I do have an ecobee with integrated Alexa, so I guess I have one Alexa device in my home, but it isn't really used.

Personally, in terms of devices it is going to come down to what you prefer. If you are engulfed in the Google ecosystem, then that may be the better choice. Though I think in terms of commanding devices from the speakers, then either will do just fine

I too run both and their place in my smart home is purely for voice commands. All automation is done within Hubitat. In the event of internet outage (which renders both assistants fubarred) there are a plethora of manual Zigbee buttons dotted around the house. For me (out in the sticks) local control/over-ride is essential.

Before Hubitat (and not even knowing that Zigbee or Z-wave existed!) I started off with Google & had a handful of Shelly wifi light modules along with a Nest doorbell, and treated the household to a Logitech Harmony and a Tado smart central heating system.

Very shortly after the initial "wow factor" my opinion went in to terminal decline with an assistant that seemed to not even know the difference between the words ON and OFF. This trait has seemed to get worse with each update.

Wind forward to the introduction of Hubitat and a shed load of Zigbee additions. Window blinds, light & switch modules. Google is STILL as deaf as a post.

In utter frustration with Google I then invested in some Alexa devices...

Alexa's voice recognition is SPOT ON, rarely misunderstanding a single word. Her down-side is that you have to be quite precise in your commands. Despite going in to Alexa's settings and grouping devices in to the same room/group, individual Alexa devices still don't seem to grasp their location. Ask the Alexa in the Office to "close the blind" and she'll ask which blind - despite there only being one in THAT room. As for groups of things (like 3 smart blinds in a bay window) she really struggles. I can create a group with her, but she then only recognises open/close group commands for the group and nothing else (like STOP!).

As for Google, I use the Google Home Community app (which is great!) but Google regularly pipes up "could not communicate with Hoobitat." Sometimes she carries out the command and lied about the communication issue. Other times it takes several tries. She's still as deaf as a post. Not knowing the difference between ON and OFF. Or the difference between LIGHT and HEATING.

If you want them for voice command my advice is to go for BOTH. Alexa requires more precision but never fails IF you can get all your commands right. Google is able to be more intuitive, understanding a wide variety of commands to achieve the same goal. The complexity of this intuitiveness is (most likely) the main reason for her major let-down of missing the difference between simple things like ON and OFF.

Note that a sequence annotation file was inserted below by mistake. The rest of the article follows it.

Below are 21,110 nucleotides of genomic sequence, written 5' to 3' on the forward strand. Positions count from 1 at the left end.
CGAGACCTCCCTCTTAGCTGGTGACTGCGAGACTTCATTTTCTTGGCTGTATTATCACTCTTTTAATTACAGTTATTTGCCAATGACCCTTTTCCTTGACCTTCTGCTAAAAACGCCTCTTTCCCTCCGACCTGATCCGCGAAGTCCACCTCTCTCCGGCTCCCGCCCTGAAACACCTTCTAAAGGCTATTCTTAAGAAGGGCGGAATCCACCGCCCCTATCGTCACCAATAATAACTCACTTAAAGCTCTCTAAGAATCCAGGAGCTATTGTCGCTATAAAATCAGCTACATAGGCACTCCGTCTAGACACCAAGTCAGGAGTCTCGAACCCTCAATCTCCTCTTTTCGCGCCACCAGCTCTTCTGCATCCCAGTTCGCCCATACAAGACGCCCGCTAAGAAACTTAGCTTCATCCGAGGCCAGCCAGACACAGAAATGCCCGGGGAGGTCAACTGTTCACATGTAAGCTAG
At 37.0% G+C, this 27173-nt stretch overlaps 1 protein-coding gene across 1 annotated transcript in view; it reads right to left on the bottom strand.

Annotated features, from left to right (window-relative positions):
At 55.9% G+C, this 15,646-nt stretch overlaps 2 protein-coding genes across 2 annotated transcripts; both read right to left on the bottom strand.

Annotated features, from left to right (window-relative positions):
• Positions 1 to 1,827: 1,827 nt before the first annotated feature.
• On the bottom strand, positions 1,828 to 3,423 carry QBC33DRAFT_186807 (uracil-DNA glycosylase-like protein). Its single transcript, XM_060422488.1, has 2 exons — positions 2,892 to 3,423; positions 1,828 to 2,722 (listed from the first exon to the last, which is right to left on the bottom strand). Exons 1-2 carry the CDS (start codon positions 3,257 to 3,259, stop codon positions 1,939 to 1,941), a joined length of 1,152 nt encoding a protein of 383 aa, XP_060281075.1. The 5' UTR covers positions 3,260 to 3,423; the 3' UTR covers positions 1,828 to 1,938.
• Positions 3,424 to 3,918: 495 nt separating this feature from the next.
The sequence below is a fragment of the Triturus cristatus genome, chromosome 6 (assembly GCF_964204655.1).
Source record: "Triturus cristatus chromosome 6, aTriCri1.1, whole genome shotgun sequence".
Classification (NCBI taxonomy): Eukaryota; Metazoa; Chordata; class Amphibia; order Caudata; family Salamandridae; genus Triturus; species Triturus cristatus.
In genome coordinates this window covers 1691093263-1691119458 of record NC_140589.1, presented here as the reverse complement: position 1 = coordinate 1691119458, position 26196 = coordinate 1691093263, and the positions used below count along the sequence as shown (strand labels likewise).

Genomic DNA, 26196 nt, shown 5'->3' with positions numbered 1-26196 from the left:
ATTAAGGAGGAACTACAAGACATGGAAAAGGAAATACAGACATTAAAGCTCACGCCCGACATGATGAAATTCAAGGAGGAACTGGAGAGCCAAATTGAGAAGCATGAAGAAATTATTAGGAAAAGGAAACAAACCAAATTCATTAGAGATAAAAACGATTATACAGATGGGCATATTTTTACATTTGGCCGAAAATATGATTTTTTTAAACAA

Over time I (and the rest of my household) have learned to use different assistants depending on which task they handle better. I know it's not ideal, but it works.

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I do this with IFTTT... at least on the Arlo side. Arlo sees a person, IFTTT turns on an HE virtual switch.

Yeah I agree with you here. I feel google has worked better for me than it has for you, but there is still days it seems like it doesn't want to listen at all. If the room is somewhat noisy (conversation with other people, moderately loud appliance running, etc...) and you aren't very close to the speaker then it doesn't listen well.

Though I will say for the WAF factor, I think google works better than alexa. This way my wife doesn't need to know specific commands to do what she needs. She knows what all the lights are named, but she doesn't need to say a command in a specific way to get it to work.

For some of the things that seem to be more commonly misunderstood, I have tried to setup routines with different catchphrases to try to accommodate the issue.

GH Routines with catchphrases: Me too; with some, but far from complete, success. She's still as deaf as a post, sometimes her mis-heard word doesn't even sound remotely similar. The funniest (and weirdest!!) was when my OH asked her to "kill the lounge" and she responded by offering suggestions about hiding a body!


Did the advice work? (Asking for a friend)


It worked a treat! The only down side is that I keep tripping over the Google Nest Hub/Mini sized lumps in the patio.


I could... I mean I think they could live with that..